Wednesday, November 22, 2006

A Very Bad Moment Courtesy of Symantec Corporation

Imagine my surprise when I woke up my computer this morning and a little window claiming to be from Norton was there to greet me, telling me my subscription had expired! All the evils of the net were poised to attack my poor little Presario!!!

Anyone who has owned a computer and internet security protection for more than a year knows that -- it seems -- months before the subscription expires, the warnings begin:


Ok, I exaggerate. But not much.

So to see a "you're expired" message out of nowhere was freaky. I thought it was (there's probably a technical term for it, but I don't know it) an impostor message, someone trying to lure me to a site to sell me something or steal something from me. After all, (a) my computer is less than a year old, and (b) I started my subscription in February, after the free trial expired. So I clicked on my Norton icon to check my subscription status, and Norton its own self told me my subscription had expired.

Fortunately for me, I'm a packrat. I found my receipt for Internet Security, and I took a moment to pat myself on the back for my attitude toward purchasing software. I like to go to a store and buy virus protection, on an actual disk I can hold in my hand with an actual paper receipt. So I was clutching the receipt in my sweaty, shaking hand (Staples sale #589461 7 002 16312, 2/24/06 at 3:19), loaded for bear, ready to do battle with Symantec Corp.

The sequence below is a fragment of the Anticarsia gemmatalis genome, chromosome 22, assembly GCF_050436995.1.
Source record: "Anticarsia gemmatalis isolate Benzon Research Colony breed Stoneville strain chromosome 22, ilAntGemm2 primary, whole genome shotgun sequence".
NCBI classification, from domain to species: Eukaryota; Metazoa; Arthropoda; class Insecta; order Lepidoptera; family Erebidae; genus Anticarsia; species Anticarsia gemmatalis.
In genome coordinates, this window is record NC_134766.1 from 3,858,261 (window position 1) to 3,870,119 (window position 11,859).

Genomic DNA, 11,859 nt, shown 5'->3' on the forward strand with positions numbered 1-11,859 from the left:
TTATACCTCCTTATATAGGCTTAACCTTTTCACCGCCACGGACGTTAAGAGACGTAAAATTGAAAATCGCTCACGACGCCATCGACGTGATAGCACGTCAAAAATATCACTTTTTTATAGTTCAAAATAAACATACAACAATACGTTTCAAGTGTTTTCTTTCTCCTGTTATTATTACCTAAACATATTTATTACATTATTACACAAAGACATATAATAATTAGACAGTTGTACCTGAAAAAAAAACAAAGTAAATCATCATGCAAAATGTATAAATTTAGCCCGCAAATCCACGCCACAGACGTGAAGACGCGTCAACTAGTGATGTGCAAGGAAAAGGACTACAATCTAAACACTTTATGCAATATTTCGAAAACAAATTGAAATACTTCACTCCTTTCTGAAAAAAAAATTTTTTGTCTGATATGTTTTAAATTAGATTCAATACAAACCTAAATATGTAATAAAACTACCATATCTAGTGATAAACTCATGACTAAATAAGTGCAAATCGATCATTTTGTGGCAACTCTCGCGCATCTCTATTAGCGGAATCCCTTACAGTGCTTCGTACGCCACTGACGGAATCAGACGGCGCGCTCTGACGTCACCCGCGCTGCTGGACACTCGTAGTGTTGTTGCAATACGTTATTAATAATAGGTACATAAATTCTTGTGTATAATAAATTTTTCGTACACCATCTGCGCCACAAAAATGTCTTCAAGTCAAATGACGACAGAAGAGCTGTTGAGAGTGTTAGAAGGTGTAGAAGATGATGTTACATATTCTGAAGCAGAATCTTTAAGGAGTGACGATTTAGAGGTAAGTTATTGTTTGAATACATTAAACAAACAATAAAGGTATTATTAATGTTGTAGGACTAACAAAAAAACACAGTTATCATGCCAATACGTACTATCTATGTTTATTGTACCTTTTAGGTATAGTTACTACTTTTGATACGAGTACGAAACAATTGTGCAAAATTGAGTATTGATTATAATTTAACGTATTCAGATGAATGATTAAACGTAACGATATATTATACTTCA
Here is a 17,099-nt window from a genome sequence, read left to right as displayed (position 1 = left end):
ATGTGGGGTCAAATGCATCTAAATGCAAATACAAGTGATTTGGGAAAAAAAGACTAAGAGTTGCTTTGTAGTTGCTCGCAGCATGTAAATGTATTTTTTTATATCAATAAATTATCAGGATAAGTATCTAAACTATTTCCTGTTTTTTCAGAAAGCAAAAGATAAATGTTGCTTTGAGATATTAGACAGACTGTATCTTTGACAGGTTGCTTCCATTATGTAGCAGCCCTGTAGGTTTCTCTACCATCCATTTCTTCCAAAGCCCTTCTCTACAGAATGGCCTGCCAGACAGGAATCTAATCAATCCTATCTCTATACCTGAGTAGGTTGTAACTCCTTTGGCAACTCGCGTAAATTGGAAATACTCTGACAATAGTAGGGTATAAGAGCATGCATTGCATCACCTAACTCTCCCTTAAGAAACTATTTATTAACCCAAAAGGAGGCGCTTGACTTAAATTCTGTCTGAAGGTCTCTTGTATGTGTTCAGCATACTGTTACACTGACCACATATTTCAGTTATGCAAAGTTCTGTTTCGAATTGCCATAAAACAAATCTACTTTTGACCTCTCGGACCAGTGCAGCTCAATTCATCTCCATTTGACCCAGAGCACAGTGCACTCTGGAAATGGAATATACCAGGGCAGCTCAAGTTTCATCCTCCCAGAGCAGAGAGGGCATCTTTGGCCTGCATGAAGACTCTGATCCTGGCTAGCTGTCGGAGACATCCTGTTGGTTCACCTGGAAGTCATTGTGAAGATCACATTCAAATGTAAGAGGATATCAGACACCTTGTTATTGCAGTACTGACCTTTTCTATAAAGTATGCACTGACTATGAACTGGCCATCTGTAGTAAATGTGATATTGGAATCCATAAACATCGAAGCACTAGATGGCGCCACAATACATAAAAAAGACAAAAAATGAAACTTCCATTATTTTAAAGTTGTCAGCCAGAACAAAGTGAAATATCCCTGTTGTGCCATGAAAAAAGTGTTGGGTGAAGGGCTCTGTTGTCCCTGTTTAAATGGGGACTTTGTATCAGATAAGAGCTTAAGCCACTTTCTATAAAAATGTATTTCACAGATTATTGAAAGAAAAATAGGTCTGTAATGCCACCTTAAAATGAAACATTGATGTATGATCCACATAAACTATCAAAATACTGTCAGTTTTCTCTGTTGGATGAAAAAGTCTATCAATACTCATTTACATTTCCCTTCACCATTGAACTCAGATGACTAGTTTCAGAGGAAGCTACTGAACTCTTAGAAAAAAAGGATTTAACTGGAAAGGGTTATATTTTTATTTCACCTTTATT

I went to their website. A quick search located Customer Service for my product, and a series of clicks on questions brought me to a point where I was told to pull up my Norton product, click on Help & Support, then Subscription, then "I have already purchased a subscription, [sic] check my status." (It's early in the morning; do I have to start looking at and correcting comma splices ALREADY???) My Norton product then connected with the mother ship and changed my "expired" status to "90-something" days left.

I was partially relieved. But I'm left with this uneasy question:

If Symantec Corp. is the company watching my back as I tootle around on the web, how secure should I feel if its product can forget that I have a valid subscription?

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